We are pleased to introduce you to the members of Winsor Music's new quartet: Violobos!
From left to right: Mitsuru Yonezaki, violin; Njioma Grevious, viola; Peggy Pearson, oboe; Alma Bitran, cello.
Artistic Director Peggy Pearson formed Violobos after our most recent benefit concert, on which all three of these outstanding students performed; they demonstrated an admirable work ethic, a high degree of musicianship, and an easy, natural chemistry when performing together. Violobos will provide them with multiple opportunities for different kinds of performances (outreach, house concert, concert series) through and with the invaluable experience of an ongoing mentoring relationship with a working professional musician.
At a recent rehearsal, Mitsuru, Njioma, and Alma took a fifteen-minute break to discuss their new group, their musical wish-lists, and their upcoming debut on March 23.
Winsor Music: Please tell us your name, class year, how long you’ve played, and who you study with.
Alma Bitran, I play the cello, I’ve been studying for 9.5 years, and my teacher is Ron Lowry.
Mitsuru Yonezaki, I am a sophomore, and I’ve played the violin for about 12 years, and I study with Joanna Kurkowicz.
Njioma Grevious, I’m a sophomore, I’ve been studying violin for 10 years, viola for 2 years, and my current teacher is Irina Muresanu.
All three of you are in the Boston Philharmonic Youth Orchestra and now Violobos. How do you balance these prestigious musical groups with being full-time students and teenagers?
AB: I just try to do the best I can with everything. I try to not have too much on my plate at once. I have enough time to balance school and music. It can get tricky sometimes, but it’s manageable, usually.
MY: For me, being a teenager isn’t really like going out with school friends, it’s more like being in the music world, so that kind of makes it easier. — WM: Your social life is your musical life? — MY: Yes.
NG: I’d have to agree with Mitsuru. My musical life is my social life. It can sometimes be difficult to manage my time. More times than not, I have to figure out whether an English assignment due tomorrow should be completed before I practice or visa versa, but I work it out.
Do you think learning to do that balancing act has been good for you in the long run?
NG: Yes, definitely.
Have any of you played in chamber groups before, and if so, have you done anything like Violobos, where you play with a professional on a long-term basis?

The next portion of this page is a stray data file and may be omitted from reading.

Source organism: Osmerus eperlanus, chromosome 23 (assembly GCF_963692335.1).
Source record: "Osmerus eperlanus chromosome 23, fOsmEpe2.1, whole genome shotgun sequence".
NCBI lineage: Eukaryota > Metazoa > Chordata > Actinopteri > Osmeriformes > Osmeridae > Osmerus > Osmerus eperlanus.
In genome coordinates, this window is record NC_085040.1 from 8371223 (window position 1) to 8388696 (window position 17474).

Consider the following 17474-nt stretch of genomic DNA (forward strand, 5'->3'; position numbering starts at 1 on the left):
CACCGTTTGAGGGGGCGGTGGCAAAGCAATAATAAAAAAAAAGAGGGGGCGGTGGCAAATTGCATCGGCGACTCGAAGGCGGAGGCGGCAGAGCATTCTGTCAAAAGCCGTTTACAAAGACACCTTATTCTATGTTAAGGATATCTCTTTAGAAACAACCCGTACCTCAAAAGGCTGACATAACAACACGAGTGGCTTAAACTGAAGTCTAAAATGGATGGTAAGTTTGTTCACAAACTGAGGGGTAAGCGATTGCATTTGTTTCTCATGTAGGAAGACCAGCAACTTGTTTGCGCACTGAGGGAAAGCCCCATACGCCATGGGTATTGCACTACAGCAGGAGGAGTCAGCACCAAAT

AB: I’ve played in lots of chamber groups before, but never like Violobos. I’ve never done anything [long-term] with a professional.
MY: Same. Well, for me, I do [chamber music] in the summer. We do three in the summer and one in the winter, so that’s my experience. And we do get to sightread chamber music with some professionals, but never anything year-round.
NG: At the moment, I have three running chamber music groups, but Peggy has really been the long-term professional with whom I have been working. Working with her has been an adventurous learning experience.
What experiences so far would you say are unique to this group?
AB: Playing quartets with an oboe! I’ve never heard of that being done.
NG: I feel a warmth and comfort playing with Violobos. I’d say it’s a combination of our deep love for music and the fact that we genuinely enjoy each other.
MY: It’s nice, because we don’t feel too stressed. Peggy’s our coach and also our first violin. It doesn’t feel too stressful. — WM: A good way to learn without the pressure? — MY: Yes.
Does the Haydn quartet tell a particular story to you, or set a particular mood or scene? What would you want people to listen for?
AB: The quartet really tells its own story, and if you’re listening, you’ll hear everything it has to say. The movements contrast, and definitely share their ideas in a very up-front way that any listener can pick up on.
MY: It’s up to the listener because each person wants to listen to different parts. We have a basic idea: this is the way that we want to present it, but it’s really more up to the listener to get what they want out of it.
NG: I agree, although, one thing I think audience members should keep in mind is that Haydn was a court musician for most of his life. I think this theme is particularly evident at the beginning of the 1st movement.
Is there a particular moment or line that you really love and want the audience to hear?
MY: Overall, I love the third movement the most.
AB: I love that violin melody that Mitsuru has in the third movement.
MY: Yes, it’s really different from the rest of that movement.
NG: I love the beginning of the Haydn; I answer to the melody, first played by Peggy.
Do you have a wish-list of pieces that you’d like the quartet to work on after this piece?
AB: So many… I’ve never played any Beethoven late quartets, I would love to do that.
MY: Peggy said something about trying to play pieces that aren’t too common, so I’m not really sure what to expect! I feel like at this point I only know the well-known repertoire.
NG: I would love to play some Shostakovich ; it would sound so amazing with an oboe.
AB: It might have a really nice quality! I can hear that.
Peggy transcribes a lot of quartets to include the oboe. Are there any particular pieces that your instrument was left out of that you would like to be included in?
AB: I wish I could play all the violin solos in all orchestral music. They’re always the most beautiful parts in every orchestral piece.
MY: I wish I had a concerto like the ones Dvorak or Elgar wrote for the cello.
NG: As a person who plays viola and violin, I think that I have a nice blend of both the melody and the supporting voice — I’m all set.